In arguing that it has not purposefully availed itself of the privilege of conducting *1046 activities in Colorado and thus has insufficient contacts with this state to support jurisdiction, Michelin of France urges that we concentrate exclusively on the particular tire which gave rise to this suit. That tire was sold at retail in Germany.[4] Because the arrival of that tire in Colorado was purely fortuitous, Michelin of France contends that jurisdiction cannot be asserted over it based upon the presence of that tire. See Hapner v. Rolf Brauchli, Inc., 404 Mich. 160, 273 N.W.2d 822 (1978) (opinion of Levin, J.).

In Worldwide Volkswagen Corp. v. Woodson, supra, an automobile sold and distributed to the plaintiffs in New York was being driven through Oklahoma when an accident occurred causing injuries. Suit was brought in Oklahoma based upon an alleged defect in the car, naming among the defendants[5] a regional distributor and a New York retailer. The regional distributor confined its distribution of automobiles to retailers in New York, New Jersey, and Connecticut. The retailer from whom the plaintiffs purchased the car in question did business only in New York. In finding that Oklahoma's assertion of jurisdiction over these defendants violated due process, the United States Supreme Court held that the foreseeability that a product will find its way into the forum state, while of some relevance, is not alone a sufficient connection between the forum state and the defendants to constitute "those affiliating circumstances that are a necessary predicate to any exercise of state-court jurisdiction." Worldwide Volkswagen Corp. v. Woodson, supra, at 295, 100 S. Ct. at 566, 62 L. Ed. 2d at 500; see Hanson v. Denckla, supra. The "unilateral activity of those who claim some relationship with a nonresident defendant cannot satisfy the requirement of contact with the forum State." Worldwide Volkswagen Corp. v. Woodson, supra at 298, 100 S. Ct. at 567, 62 L. Ed. 2d at 502, quoting from Hanson v. Denckla, supra; accord, Granite States Volkswagen, Inc. v. District Court, 177 Colo. 42, 492 P.2d 624 (1972); see Rush v. Savchuk, 444 U.S. 320, 100 S. Ct. 571, 62 L. Ed. 2d 516 (1980).[6]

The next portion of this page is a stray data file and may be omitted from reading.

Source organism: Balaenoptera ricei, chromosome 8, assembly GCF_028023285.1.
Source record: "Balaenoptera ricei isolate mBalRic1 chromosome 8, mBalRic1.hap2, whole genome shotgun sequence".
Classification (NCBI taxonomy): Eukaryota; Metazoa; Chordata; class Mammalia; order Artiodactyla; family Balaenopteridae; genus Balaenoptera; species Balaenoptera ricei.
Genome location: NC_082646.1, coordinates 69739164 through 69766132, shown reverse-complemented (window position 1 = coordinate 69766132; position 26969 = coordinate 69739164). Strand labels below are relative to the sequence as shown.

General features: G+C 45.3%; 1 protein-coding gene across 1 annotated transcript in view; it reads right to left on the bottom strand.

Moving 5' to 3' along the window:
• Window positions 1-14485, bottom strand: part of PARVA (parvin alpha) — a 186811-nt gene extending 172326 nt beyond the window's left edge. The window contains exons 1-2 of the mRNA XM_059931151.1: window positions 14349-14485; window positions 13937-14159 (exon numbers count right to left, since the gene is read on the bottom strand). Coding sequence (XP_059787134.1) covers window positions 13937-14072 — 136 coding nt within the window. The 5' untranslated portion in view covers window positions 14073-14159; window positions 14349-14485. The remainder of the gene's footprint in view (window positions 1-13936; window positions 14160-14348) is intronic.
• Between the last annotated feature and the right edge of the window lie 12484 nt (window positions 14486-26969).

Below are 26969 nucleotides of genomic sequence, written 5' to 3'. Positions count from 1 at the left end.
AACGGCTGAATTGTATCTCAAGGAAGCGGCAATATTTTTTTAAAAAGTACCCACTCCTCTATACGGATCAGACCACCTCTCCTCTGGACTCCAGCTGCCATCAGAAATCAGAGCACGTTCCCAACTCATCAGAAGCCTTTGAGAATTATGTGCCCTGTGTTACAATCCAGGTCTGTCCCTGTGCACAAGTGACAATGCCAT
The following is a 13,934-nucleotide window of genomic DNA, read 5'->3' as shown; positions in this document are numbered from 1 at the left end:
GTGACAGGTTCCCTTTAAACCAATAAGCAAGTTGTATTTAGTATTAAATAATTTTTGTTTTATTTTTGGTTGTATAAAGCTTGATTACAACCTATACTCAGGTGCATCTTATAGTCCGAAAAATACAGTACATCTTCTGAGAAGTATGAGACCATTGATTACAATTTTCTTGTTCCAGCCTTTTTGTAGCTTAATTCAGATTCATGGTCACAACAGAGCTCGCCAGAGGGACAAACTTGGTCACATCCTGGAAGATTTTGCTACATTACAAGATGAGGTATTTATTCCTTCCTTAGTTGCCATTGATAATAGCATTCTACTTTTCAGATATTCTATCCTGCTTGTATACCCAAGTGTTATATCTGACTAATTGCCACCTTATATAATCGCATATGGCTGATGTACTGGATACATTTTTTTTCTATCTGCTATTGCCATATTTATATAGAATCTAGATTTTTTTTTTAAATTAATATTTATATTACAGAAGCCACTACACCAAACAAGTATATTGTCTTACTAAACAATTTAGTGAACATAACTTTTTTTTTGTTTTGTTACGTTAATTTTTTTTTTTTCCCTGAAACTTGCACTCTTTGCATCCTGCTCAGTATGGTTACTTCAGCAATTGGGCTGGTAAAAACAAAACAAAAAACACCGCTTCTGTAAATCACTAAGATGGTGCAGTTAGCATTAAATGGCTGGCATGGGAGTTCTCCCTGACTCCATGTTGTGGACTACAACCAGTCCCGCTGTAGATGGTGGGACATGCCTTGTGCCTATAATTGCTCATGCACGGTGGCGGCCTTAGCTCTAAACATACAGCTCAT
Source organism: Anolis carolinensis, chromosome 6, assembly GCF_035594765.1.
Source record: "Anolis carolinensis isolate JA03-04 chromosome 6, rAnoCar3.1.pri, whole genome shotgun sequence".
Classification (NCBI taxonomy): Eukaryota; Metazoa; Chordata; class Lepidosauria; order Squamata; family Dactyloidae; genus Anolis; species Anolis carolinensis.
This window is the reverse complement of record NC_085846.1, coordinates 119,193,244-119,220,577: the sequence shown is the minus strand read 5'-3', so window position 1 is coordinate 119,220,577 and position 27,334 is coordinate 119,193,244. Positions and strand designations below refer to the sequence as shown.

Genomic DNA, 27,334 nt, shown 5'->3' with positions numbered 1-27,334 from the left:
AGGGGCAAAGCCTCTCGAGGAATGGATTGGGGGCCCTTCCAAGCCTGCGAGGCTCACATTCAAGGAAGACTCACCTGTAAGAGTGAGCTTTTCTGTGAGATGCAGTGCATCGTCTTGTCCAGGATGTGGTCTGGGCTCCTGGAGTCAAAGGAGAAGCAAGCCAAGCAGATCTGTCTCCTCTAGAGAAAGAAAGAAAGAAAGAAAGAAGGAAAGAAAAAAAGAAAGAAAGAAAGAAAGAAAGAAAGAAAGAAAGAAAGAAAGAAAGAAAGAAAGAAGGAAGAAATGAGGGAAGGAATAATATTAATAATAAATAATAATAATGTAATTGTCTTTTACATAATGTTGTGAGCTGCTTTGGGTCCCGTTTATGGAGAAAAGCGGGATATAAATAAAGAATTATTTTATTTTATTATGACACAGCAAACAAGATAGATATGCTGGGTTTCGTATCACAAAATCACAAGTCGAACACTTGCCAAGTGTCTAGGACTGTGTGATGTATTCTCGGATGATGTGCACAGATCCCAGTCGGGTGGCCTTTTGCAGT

Michelin of France claims that the arrival in Colorado of the tire in question was even less foreseeable than the presence of the automobile in Oklahoma in Worldwide Volkswagen Corp. v. Woodson, supra. But Michelin of France misses the point by examining only whether the subject tire's presence here was foreseeable. The pertinent inquiry is whether "the defendant's conduct and connection with the forum state are such that he should reasonably anticipate being haled into court there." Worldwide Volkswagen Corp. v. Woodson, supra at 297, 100 S. Ct. at 567, 62 L. Ed. 2d at 501. In pursuing this inquiry, the purposeful contacts which Michelin of France does have with Colorado are of prime importance.